Colossians: A Little Background

(I’m thankful for kind readers who catch an error and point it out. Previously I said the earthquake that destroyed Colossae was @ a.d. 46. Without realizing it, I was counting from the date of his birth, not the date on which he assumed the crown of Rome, which was @ a.d. 54. So I’ve changed the date of the earthquake to the more correct a.d.63. A tip of the hat to RJ Dawson.)

Colossae was a mercantile city situated not too far from Galatia, Ephesus, and Philippi. It was destroyed by an earthquake in the ninth year of Nero’s reign, (about 63 a.d.) and was rebuilt. The modern town of Chonas is at the ruins of old Colosse.

It is widely accepted that Paul did not start the church in Colosse. That credit goes to Epaphras, a fellow worker with Paul (Col. 1:2,7; 4:12). It is also believed that Col. 2:1 indicates Paul had not been there previous to writing the letter. It is commonly accepted that Colossians was one of the prison epistles, written around a.d. 61, when Paul was confined and unable to travel from church to church.

The epistle can be simply divided into two parts: Doctrinal, and application to daily living.

Religious syncretism, which has existed practically from the beginning of human history, is the practice of incorporating various themes and practices all together into one belief system. This happened before the Flood in Genesis, when idolatry had taken hold and Noah and his family were the only ones found in God’s sight to be faithful to His direction. It is still happening today. Believers tend to resist completely forsaking their early beliefs and practices, and weave them into Christianity. Doing so creates a great deal of confusion, because in the process of this interweaving, God is lost among the pantheon of gods created by those who worship them.
Syncretism is Satan’s ceaseless effort to humanize God and deify man. In today’s world, this practice is embodied in secular humanism.

The particular problem in Colosse was the inclusion of Judaic ceremony, and Gnosticism, which was a prominent heretical movement of the 2nd-century Christian Church, partly of pre-Christian origin. Gnostic doctrine taught that the world was created and ruled by a lesser divinity, the demiurge, and that Christ was a representative of the remote supreme divine being, esoteric (known and understood by only a few special people ) knowledge (gnosis) of whom enabled the redemption of the human spirit. (You may need to read that paragraph a couple of times to get the entire picture. I’ve reworked it several times to make is as clear as I could, but Gnosticism is difficult to put into simple language.) As you can see, the Colossian church seems to have wanted to hang on to Judaistic ceremony and include the mystical beliefs of Gnosticism into the Christianity they were being taught.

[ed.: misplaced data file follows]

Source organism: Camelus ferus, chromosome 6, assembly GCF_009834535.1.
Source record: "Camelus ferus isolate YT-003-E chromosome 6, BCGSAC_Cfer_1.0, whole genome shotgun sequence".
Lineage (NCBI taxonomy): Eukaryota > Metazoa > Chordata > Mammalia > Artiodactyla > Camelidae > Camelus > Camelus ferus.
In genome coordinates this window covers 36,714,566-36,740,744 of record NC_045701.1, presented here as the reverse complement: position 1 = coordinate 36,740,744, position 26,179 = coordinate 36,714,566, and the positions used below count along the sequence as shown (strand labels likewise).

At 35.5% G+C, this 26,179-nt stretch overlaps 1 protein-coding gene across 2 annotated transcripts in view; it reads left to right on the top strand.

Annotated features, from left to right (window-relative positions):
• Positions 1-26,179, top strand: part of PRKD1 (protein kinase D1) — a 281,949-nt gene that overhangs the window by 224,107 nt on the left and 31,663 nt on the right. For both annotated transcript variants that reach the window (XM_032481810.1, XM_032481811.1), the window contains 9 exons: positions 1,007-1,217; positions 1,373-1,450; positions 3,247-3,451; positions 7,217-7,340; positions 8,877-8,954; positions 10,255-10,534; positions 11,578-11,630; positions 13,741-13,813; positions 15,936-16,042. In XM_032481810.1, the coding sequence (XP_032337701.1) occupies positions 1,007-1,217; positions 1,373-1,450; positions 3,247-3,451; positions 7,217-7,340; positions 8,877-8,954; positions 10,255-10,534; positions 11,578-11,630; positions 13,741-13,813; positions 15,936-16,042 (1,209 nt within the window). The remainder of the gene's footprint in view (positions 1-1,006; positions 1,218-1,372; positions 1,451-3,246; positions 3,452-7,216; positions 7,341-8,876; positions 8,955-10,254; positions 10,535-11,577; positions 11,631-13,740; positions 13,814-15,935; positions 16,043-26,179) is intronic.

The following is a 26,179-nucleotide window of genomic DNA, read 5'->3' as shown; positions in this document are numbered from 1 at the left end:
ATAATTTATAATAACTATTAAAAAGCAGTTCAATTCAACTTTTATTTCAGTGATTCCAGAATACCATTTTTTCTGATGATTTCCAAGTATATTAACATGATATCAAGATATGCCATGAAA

The Gnostic concept of emanations also removed purposeful activity from God’s purview. Here’s a brief definition: “The concept of emanation is that all derived or secondary things proceed or flow from the more primary. It is distinguished from the doctrine of creation by its elimination of a definite will in the first cause, from which all things are made to emanate according to natural laws and without conscious volition.” (Internet Encyclopedia of Philosophy)

It seems to me that the Gnostics spent a lot of time and mental energy in their efforts to dilute the power and sovereignty of God and turn Him into nothing more that a distant, non-involved supreme divine being.

There was a lot going on, and apparently Epaphras and the other leaders felt incapable of dealing with all of it, and went to Rome to consult Paul (1:7-8). Paul’s letter of reply was sent with Tychicus and Onisemus (4: 7-9). The first half of Paul’s letter took down the heresies that were being taught and practiced. The second half encouraged new believers to embrace Christianity fully, forsaking legalism and the worship of man’s own imaginings.

It seems clear that Paul was imprisoned in Rome when he either wrote or dictated this letter (Acts 28:30-31; Col. 4:3, 10, 18).

If you are interested, as I am, in a more detailed history, you can find it here. I do not necessarily agree with everything the writer states, but the article stands up historically with everything else I’ve researched and reduced to this brief introduction.

Tomorrow we’ll start studying the epistle itself.

Do Right!

Eccl. 7: 15-18.

All things have I seen in the days of my vanity: there is a just man that perisheth in his righteousness, and there is a wicked man that prolongeth his life in his wickedness.

 Be not righteous over much; neither make thyself over wise: why shouldest thou destroy thyself?

 Be not over much wicked, neither be thou foolish: why shouldest thou die before thy time?

 It is good that thou shouldest take hold of this; yea, also from this withdraw not thine hand: for he that feareth God shall come forth of them all.

In my vain life I have seen everything. There is a righteous man who perishes in his righteousness, and there is a wicked man who prolongs his life in his evildoing.

Be not overly righteous, and do not make yourself too wise. Why should you destroy yourself?